I hate binge-watching but I can't help doing it: The moderating effect of immediate gratification and need for cognition on binge-watching attitude-behavior relation

Hongjin Shim, Sohye Lim, Eunjean Elizabeth Jung, Euikyung Shin

Research output: Contribution to journalArticlepeer-review

25 Scopus citations

Abstract

Binge-watching is becoming a new “norm” for viewers in the way they consume their favorite TV shows and movies, nevertheless, most scholarly research on binge-watching remains exploratory. This study investigated (1) the relationship between attitudes toward binge-watching and the extent of binge-watching and (2) the role of viewers’ personality traits (i.e., immediate gratification [IG] and needs for cognition [NFC]) on this association. The results from the analysis of the survey data (N = 714) illustrated that there was a positive association between viewers’ negative attitudes and the extent of their binge-watching, showing a signature indicator of attitude-discrepant behaviors. Furthermore, a significant interaction effect of a negative attitude toward binge-watching and IG on binge-watching behavior was found. High-IG respondents with a negative attitude toward binge-watching were more likely to binge-watch than their low-IG counterparts, marked by a greater negative attitude toward binge-watching as a guilty pleasure.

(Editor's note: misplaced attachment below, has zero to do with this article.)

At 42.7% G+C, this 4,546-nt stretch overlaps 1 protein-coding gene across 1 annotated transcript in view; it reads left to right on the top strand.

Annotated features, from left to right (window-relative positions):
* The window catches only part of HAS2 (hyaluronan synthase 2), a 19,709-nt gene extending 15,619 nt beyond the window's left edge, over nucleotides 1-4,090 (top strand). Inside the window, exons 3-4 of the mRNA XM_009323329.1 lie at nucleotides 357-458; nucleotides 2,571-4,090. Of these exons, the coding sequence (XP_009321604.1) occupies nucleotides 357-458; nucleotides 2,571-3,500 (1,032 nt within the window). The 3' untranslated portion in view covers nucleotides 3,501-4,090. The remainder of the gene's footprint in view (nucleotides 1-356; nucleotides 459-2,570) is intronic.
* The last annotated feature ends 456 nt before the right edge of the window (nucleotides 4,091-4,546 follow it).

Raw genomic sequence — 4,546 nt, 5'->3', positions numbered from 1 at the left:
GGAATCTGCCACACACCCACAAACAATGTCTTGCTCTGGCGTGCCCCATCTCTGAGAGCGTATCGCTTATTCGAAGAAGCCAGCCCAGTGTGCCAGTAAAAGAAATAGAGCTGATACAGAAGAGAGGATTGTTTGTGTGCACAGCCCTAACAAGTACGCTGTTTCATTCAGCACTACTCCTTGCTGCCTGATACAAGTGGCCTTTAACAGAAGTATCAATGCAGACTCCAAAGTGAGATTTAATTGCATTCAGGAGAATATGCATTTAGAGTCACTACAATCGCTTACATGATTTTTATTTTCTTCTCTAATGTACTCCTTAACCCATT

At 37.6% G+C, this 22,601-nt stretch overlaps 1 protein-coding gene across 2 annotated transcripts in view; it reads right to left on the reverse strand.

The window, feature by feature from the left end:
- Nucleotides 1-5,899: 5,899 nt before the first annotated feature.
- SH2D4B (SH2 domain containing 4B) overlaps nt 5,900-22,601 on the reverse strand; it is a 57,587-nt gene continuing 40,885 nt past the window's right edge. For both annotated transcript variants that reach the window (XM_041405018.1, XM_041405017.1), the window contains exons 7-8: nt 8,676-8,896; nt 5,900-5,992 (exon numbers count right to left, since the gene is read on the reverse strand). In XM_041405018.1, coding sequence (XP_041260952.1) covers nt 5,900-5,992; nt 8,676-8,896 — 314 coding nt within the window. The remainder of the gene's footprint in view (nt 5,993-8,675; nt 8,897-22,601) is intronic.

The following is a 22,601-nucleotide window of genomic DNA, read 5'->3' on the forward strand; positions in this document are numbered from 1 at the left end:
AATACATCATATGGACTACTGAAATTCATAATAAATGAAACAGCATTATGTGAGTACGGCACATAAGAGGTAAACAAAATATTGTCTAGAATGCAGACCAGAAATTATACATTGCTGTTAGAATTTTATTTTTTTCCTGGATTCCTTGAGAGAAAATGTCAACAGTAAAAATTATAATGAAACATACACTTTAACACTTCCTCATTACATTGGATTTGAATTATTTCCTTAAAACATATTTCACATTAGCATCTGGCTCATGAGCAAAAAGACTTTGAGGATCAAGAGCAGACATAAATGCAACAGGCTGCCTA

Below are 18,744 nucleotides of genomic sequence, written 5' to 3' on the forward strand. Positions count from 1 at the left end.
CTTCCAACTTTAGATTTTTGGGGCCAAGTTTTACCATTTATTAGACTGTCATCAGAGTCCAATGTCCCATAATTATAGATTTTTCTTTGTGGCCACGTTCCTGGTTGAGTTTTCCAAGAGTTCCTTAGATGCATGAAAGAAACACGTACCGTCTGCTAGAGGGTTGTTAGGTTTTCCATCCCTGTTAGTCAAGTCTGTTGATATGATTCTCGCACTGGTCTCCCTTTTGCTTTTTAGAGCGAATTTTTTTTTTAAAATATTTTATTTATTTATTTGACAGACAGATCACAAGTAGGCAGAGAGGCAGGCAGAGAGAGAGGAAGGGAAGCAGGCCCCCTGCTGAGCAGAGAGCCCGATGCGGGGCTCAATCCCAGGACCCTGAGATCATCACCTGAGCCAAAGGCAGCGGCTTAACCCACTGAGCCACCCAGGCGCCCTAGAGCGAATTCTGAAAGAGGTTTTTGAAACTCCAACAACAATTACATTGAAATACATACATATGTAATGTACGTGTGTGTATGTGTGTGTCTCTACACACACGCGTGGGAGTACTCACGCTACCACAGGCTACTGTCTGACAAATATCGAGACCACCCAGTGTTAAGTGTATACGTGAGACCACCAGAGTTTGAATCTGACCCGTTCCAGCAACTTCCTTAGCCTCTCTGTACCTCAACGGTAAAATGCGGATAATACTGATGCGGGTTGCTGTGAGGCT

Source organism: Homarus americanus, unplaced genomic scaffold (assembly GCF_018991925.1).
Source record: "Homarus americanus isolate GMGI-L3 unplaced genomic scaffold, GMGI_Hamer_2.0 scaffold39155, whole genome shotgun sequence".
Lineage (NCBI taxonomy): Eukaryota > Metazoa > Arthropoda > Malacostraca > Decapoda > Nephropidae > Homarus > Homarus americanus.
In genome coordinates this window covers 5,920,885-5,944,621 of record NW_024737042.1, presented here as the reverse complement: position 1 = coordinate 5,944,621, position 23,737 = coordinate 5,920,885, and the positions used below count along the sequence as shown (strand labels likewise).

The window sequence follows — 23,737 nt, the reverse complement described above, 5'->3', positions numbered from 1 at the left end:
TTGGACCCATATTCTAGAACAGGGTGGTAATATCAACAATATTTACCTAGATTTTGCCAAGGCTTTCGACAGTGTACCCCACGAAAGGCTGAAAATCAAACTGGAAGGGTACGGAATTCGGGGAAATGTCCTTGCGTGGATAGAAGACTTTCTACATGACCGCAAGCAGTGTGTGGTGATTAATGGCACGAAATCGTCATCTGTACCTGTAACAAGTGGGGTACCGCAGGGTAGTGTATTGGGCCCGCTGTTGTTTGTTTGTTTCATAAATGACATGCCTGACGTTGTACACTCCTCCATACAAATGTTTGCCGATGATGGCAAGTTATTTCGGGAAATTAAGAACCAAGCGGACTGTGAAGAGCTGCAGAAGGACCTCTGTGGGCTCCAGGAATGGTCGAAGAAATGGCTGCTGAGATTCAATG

Original languageEnglish
Pages (from-to)1971-1979
Number of pages9
JournalTelematics and Informatics
Volume35
Issue number7
DOIs
StatePublished - Oct 2018

Keywords

  • Attitude
  • Binge-watching
  • Digital video recording
  • Immediate gratification
  • Need for cognition

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